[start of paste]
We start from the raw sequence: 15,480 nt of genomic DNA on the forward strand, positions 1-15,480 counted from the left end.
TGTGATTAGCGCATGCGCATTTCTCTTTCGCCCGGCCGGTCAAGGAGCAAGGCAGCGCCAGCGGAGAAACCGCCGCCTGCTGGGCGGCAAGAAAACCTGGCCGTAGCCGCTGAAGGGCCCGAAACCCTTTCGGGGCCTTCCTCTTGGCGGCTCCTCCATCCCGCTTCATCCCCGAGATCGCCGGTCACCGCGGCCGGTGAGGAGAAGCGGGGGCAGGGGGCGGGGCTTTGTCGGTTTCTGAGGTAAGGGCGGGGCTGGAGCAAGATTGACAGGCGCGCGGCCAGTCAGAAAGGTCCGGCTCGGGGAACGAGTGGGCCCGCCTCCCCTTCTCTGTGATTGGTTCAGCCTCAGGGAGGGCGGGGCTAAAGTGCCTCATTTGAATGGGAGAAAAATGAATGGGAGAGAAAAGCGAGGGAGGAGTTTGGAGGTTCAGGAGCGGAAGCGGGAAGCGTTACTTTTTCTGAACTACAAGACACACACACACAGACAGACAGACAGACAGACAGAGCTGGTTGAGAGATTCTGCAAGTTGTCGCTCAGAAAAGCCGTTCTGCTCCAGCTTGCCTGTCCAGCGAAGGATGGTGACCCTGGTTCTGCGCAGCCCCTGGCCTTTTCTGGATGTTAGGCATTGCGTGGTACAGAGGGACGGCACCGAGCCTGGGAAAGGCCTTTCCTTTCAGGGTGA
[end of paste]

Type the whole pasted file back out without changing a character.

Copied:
We start from the raw sequence: 15,480 nt of genomic DNA on the forward strand, positions 1-15,480 counted from the left end.
TGTGATTAGCGCATGCGCATTTCTCTTTCGCCCGGCCGGTCAAGGAGCAAGGCAGCGCCAGCGGAGAAACCGCCGCCTGCTGGGCGGCAAGAAAACCTGGCCGTAGCCGCTGAAGGGCCCGAAACCCTTTCGGGGCCTTCCTCTTGGCGGCTCCTCCATCCCGCTTCATCCCCGAGATCGCCGGTCACCGCGGCCGGTGAGGAGAAGCGGGGGCAGGGGGCGGGGCTTTGTCGGTTTCTGAGGTAAGGGCGGGGCTGGAGCAAGATTGACAGGCGCGCGGCCAGTCAGAAAGGTCCGGCTCGGGGAACGAGTGGGCCCGCCTCCCCTTCTCTGTGATTGGTTCAGCCTCAGGGAGGGCGGGGCTAAAGTGCCTCATTTGAATGGGAGAAAAATGAATGGGAGAGAAAAGCGAGGGAGGAGTTTGGAGGTTCAGGAGCGGAAGCGGGAAGCGTTACTTTTTCTGAACTACAAGACACACACACACAGACAGACAGACAGACAGACAGAGCTGGTTGAGAGATTCTGCAAGTTGTCGCTCAGAAAAGCCGTTCTGCTCCAGCTTGCCTGTCCAGCGAAGGATGGTGACCCTGGTTCTGCGCAGCCCCTGGCCTTTTCTGGATGTTAGGCATTGCGTGGTACAGAGGGACGGCACCGAGCCTGGGAAAGGCCTTTCCTTTCAGGGTGA